Thursday, October 24, 2013
Surely, I'm not the only one to notice this. It's one thing to use your computer to automate trading. Being faster than the other guy is just a form of arbitrage. (and trading computers are very fast.) Jumping the gun is at least conspiracy. Imaging what it would be if this was a hack by a foreign power.
Futures spike just before US jobs data raises eyebrows
Call it a Tuesday morning market mystery – why did so many futures prices seem to move before the Department of Labor released the jobs report this morning?
According to Eric Hunsader of Nanex, a wide range of futures moved before the 8:30 a.m. release time of the jobs report.
Some of them moved as much as 500 milliseconds before the news – plenty of time for high-speed computer traders to rake in profits before the rest of the market.
Traders may have gotten last week’s Fed news 7 milliseconds early
Reporting from CNBC and Quartz points to strong circumstantial evidence that one or more traders received an early leak of the Federal Reserve's surprise decision last week not to slow down its bond purchases.
Markets swung rapidly on the 2 p.m. announcement last Wednesday, with stocks, bonds, and the price of gold all skyrocketing. Somebody placed massive orders for gold futures contracts betting on exactly that outcome within a millisecond or two of 2 p.m. that day -- before the seven milliseconds had passed that would allow the transmission of the information from the Fed's "lock-up" of media organizations who get an early look at the data and the arrival of that information at Chicago's futures markets (that's the time it takes the data to travel at the speed of light. A millisecond is a thousandth of a second). CNBC's Eamon Javers, citing market analysis firm Nanex, estimates that $600 million in assets could have changed hands in that fleeting moment.
There would seem to be three possibilities: 1) Some trader was extraordinarily lucky, placing a massive bet just before a major announcement that would make that bet highly profitable. 2) There was a leak, either by a media organization with early access to the data or even someone at the Fed. Or 3) The laws of physics have been violated as the information traveled from Washington to Chicago faster than the speed of light.
You can see why Option 2 looks the most plausible.
Took them long enough...
If you thought the FTC was done with Aaron’s Rent-to-Own when they approved a final order settling charges against rent-to-own companies in April, think again. The FTC just issued this press release yesterday:
Aaron’s, Inc., a national, Atlanta-based rent-to-own retailer, has agreed to settle FTC charges that it knowingly played a direct and vital role in its franchisees’ installation and use of software on rental computers that secretly monitored consumers including by taking webcam pictures of them in their homes.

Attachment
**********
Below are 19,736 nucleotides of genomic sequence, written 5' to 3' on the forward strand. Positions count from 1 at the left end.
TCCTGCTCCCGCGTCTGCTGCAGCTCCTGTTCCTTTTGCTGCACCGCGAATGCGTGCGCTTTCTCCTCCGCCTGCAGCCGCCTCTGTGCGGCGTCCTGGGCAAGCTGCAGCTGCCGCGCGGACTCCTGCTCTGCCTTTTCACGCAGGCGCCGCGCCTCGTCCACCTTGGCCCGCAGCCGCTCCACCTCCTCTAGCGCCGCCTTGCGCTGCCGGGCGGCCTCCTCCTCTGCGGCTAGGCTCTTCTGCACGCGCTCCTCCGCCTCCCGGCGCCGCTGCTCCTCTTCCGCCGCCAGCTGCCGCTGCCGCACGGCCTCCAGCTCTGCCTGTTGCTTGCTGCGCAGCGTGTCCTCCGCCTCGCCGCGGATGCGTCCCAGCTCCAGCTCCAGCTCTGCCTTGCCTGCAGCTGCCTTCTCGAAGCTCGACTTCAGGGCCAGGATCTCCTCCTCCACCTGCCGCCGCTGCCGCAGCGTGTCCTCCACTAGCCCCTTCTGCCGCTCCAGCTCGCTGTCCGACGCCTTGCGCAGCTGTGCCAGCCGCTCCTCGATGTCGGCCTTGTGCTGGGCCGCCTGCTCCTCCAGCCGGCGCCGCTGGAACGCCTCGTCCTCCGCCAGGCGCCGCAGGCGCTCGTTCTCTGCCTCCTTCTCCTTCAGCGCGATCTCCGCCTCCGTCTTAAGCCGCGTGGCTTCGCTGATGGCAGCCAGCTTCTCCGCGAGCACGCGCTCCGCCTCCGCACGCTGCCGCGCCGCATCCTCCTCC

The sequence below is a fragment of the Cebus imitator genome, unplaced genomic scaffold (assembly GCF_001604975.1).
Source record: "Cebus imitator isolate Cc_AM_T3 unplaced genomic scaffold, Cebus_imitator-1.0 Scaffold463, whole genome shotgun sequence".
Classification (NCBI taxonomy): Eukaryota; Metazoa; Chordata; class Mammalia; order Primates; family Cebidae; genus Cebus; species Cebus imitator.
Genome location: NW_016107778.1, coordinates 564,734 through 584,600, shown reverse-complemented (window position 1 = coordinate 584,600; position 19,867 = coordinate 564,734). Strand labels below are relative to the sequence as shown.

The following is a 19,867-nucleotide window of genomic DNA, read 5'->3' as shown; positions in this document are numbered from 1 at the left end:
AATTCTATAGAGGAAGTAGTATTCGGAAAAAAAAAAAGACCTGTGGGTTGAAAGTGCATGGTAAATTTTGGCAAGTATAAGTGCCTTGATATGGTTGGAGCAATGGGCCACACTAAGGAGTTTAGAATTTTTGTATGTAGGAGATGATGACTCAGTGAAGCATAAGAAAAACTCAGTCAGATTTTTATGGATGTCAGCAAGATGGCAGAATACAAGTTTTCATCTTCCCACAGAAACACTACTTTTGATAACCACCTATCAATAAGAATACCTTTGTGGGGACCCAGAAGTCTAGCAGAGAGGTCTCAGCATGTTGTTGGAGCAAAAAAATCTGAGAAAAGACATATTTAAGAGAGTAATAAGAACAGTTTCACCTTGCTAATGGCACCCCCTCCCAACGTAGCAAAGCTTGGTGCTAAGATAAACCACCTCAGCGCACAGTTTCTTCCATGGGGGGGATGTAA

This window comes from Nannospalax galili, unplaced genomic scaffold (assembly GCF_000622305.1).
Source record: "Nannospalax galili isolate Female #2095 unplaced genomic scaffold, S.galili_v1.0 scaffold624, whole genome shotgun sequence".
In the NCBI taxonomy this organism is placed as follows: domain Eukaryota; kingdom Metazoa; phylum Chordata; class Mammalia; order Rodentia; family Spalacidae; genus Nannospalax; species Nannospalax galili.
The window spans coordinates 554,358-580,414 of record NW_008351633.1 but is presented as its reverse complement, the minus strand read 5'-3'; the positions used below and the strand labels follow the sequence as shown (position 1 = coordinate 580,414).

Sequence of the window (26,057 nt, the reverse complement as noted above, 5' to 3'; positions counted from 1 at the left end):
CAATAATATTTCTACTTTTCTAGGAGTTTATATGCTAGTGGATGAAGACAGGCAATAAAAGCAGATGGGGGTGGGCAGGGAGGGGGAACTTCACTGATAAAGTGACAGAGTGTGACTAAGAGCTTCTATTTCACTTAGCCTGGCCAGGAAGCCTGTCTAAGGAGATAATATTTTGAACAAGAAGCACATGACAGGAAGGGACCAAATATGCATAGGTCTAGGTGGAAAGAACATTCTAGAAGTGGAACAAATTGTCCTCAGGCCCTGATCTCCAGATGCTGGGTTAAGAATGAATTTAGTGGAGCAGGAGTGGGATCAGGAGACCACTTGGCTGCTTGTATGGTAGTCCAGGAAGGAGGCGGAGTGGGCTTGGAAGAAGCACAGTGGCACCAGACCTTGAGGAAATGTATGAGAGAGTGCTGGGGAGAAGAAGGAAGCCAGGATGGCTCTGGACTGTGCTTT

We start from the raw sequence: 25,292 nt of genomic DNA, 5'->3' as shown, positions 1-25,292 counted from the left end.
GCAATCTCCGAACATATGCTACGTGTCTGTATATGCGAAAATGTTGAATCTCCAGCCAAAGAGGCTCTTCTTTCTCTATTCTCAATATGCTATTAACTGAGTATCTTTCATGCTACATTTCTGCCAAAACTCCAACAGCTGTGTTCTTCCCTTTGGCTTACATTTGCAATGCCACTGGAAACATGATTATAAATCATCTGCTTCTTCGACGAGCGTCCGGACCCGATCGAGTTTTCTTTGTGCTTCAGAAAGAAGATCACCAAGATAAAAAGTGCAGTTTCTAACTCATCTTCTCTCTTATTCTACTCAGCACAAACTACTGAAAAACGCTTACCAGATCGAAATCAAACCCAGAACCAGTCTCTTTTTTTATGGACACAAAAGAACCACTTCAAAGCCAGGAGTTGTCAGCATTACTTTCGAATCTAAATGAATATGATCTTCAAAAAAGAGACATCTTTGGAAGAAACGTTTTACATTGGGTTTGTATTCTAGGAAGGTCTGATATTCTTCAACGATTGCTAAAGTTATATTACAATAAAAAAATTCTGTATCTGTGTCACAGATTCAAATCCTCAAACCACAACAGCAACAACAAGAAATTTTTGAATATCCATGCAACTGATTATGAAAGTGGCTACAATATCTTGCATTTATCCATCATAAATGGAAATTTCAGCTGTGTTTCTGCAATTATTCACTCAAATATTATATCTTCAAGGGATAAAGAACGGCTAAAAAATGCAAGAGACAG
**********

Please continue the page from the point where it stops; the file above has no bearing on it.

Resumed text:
According to the FTC’s complaint, Aaron’s franchisees used the software, which surreptitiously tracked consumers’ locations, captured images through the computers’ webcams – including those of adults engaged in intimate activities – and activated keyloggers that captured users’ login credentials for email accounts and financial and social media sites.
The software was the subject of related FTC actions earlier this year against the software manufacturer and several rent-to-own stores, including Aaron’s franchisees, that used it. It included a feature called Detective Mode, which, in addition to monitoring keystrokes, capturing screenshots, and activating the computer’s webcam, also presented deceptive “software registration” screens designed to get computer users to provide personal information.
Additional files on the complaint and consent order can be found on the FTC’s web site. And unless I’m missing something, the consent agreement does not require Aaron’s or its franchisees to actually notify customers that their personal data was acquired via the webcam activation.
So how will this consent order impact a potential class action lawsuit filed by Crystal and Brian Byrd against Aaron’s in 2011? Previous coverage of the lawsuit on this blog is linked from here. The lawsuit is ongoing and Aaron’s has moved for dismissal of the third amended complaint. Take a look at the docket for the lawsuit.
Bigger is rarely gooder.
Healthcare.gov code allegedly two times larger than Facebook, Windows, and OS X combined
… The latest controversy revolves around The New York Times' reporting that roughly 1 percent of Healthcare.gov -- or 5 million lines of code -- would need to be rewritten, putting the Web site's total size at a mind-boggling 500 million lines of code -- a scale that suggests months upon months of work.
Some are naturally skeptical of that ridiculous-sounding number -- as well as the credibility of The New York Times' source, who remains unnamed. Forums of programmers on sites like Reddit have postulated that, if true, it would have to involve mounds of bloated legacy code from past systems -- making it one of the largest Web systems ever built. One developer, Alex Marchant of Orange, Calif., decided to draw an interesting comparison to point that out.
(Related) And she's still employed? I guess it wouldn't be “FAIR” to fire incompetent managers... Even Dilbert wouldn't believe a manager would let this happen.